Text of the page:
He reels off all the favours he did for Westerners, and can't fathom why they despise him as much as they despise Trudeau, who didn't do any. The answer is that Trudeau bought three or four regions for every one he sold down the river. The National Energy Program enraged the West, but it was a big hit in Ontario, Quebec, and the Atlantic. The Charter of Rights upset Quebec, but it pleased everyone else. Mulroney, on the other hand, took nationwide actions that angered everybody and pleased nobody: the GST, the FTA, tax cuts for corporations, the constitutional renovations.
This was part and parcel of his Teamsters' approach to politics: recruit a couple of thugs like David Peterson and Robert Bourassa to join him in strongarming everybody else into toeing the line, rather than play the regions off against each other. Contrary to popular opinion, Brian Mulroney was not a negotiator; as Sally Armstrong, his wife's biographer, insightfully notes, "I think he's probably a master manipulator rather than a negotiator." And there's a parenthetical question mark after "master".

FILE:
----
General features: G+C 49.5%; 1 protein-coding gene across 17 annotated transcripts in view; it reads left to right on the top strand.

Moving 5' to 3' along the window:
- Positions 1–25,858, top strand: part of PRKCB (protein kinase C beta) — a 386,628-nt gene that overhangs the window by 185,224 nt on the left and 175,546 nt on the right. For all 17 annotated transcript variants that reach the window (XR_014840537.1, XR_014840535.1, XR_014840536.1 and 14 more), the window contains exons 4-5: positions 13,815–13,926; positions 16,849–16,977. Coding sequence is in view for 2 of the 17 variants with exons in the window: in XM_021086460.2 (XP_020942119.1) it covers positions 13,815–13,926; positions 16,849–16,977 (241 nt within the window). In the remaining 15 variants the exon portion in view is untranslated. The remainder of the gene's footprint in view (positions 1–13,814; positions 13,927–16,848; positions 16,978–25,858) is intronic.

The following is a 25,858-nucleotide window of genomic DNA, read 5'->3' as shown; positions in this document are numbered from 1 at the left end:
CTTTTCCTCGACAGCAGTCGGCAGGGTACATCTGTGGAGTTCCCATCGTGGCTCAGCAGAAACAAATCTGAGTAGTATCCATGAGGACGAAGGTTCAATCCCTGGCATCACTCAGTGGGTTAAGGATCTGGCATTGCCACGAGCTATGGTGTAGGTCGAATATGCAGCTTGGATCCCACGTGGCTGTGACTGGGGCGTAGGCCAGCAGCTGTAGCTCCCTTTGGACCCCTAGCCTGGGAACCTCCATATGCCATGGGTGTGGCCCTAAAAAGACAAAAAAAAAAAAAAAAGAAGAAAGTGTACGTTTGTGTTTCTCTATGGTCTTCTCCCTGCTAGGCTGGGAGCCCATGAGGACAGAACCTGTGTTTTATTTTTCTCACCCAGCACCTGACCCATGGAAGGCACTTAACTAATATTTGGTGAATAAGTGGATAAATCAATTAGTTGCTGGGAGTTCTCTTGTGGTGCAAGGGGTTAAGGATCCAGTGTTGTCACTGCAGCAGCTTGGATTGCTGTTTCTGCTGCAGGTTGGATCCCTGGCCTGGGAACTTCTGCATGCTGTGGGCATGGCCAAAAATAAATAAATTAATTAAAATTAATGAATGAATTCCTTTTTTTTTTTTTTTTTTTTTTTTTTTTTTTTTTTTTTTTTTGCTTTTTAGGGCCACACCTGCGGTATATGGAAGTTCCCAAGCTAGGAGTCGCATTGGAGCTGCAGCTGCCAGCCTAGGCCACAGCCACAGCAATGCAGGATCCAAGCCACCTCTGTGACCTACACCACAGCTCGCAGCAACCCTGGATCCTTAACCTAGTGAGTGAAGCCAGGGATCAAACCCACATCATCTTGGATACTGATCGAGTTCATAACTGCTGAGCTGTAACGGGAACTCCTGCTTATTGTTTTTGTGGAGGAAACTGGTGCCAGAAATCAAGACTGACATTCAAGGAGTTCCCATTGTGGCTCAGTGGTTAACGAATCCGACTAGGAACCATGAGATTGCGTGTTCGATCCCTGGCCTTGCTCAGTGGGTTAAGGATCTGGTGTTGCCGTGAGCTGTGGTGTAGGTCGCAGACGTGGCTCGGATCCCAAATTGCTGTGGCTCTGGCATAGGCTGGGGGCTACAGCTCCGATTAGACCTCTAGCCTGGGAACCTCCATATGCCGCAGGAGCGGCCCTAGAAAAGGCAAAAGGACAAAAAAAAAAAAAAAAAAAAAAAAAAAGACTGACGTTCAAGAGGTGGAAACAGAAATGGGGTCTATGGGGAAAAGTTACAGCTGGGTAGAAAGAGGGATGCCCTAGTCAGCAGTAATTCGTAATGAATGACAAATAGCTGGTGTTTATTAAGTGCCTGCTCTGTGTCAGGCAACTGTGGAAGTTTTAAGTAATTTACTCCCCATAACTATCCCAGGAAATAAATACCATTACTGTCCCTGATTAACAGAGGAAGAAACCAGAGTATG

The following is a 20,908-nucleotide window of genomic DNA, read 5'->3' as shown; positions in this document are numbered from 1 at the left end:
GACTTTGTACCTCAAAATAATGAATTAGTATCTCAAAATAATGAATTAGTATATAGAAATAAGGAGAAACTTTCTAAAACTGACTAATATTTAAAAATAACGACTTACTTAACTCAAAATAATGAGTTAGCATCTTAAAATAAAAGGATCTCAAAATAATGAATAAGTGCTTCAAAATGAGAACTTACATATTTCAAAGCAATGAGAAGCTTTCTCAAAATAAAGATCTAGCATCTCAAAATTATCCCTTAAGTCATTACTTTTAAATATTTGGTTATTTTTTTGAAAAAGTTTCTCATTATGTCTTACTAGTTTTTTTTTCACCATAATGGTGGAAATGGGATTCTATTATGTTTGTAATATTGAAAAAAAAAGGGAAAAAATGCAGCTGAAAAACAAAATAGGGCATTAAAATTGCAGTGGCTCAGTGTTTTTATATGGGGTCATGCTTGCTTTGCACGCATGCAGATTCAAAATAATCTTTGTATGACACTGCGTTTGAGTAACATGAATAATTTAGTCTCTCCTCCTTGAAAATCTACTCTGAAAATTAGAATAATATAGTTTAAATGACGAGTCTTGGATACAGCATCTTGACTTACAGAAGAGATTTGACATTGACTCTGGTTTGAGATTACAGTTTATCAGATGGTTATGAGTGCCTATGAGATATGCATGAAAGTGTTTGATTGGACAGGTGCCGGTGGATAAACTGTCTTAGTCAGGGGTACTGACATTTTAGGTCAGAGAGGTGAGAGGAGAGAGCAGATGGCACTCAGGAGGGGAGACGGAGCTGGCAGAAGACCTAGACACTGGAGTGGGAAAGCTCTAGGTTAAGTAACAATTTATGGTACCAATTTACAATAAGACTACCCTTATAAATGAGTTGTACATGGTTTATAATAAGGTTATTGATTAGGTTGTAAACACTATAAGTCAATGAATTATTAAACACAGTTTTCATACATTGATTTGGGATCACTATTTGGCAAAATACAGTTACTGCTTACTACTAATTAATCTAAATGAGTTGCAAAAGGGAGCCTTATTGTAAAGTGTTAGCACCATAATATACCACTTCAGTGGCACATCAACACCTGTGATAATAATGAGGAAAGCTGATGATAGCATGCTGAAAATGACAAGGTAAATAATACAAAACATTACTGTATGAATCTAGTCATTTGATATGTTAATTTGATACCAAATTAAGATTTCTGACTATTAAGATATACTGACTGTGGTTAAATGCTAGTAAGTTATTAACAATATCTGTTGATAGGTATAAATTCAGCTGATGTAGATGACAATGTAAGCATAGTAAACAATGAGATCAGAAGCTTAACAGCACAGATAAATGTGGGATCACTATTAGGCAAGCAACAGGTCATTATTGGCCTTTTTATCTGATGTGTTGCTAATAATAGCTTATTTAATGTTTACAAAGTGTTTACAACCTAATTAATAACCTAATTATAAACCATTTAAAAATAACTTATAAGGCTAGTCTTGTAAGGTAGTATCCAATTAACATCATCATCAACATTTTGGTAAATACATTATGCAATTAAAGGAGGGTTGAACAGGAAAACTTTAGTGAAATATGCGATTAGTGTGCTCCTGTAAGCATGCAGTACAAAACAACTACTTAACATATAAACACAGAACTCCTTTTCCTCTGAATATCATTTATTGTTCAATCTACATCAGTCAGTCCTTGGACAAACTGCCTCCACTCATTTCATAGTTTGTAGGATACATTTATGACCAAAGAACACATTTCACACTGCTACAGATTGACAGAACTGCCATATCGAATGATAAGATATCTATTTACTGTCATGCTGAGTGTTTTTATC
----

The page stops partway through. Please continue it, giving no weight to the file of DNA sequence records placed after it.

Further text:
The tapes reveal that Mulroney's every breath passed through the twin lungs of self-adoration and self-pity. There's no growth either: the guy who was incredulous and bitter at Diefenbaker's 1963 electoral defeat, and again at his loss to Joe Clark in the 1976 leadership campaign, remains every bit as incredulous and bitter at the electoral wipe-out of his party in 1993.
He's far from alone in being shown at his worst in this book, however. Stanley Hartt, who has the gall to describe Mulroney as "a Shakespearian character", comes off like a Rhodes Scholar choirboy in the early pages, then ends up more foul-mouthed and abusive than anyone else. Joe Clark's quoted statements show him to be every bit the self-impressed, pompous lecturer in private that he was in public. Mulroney's other handlers, including Bill Fox and Fred Doucet, are even more inept and defensive than was suggested by the media at the time.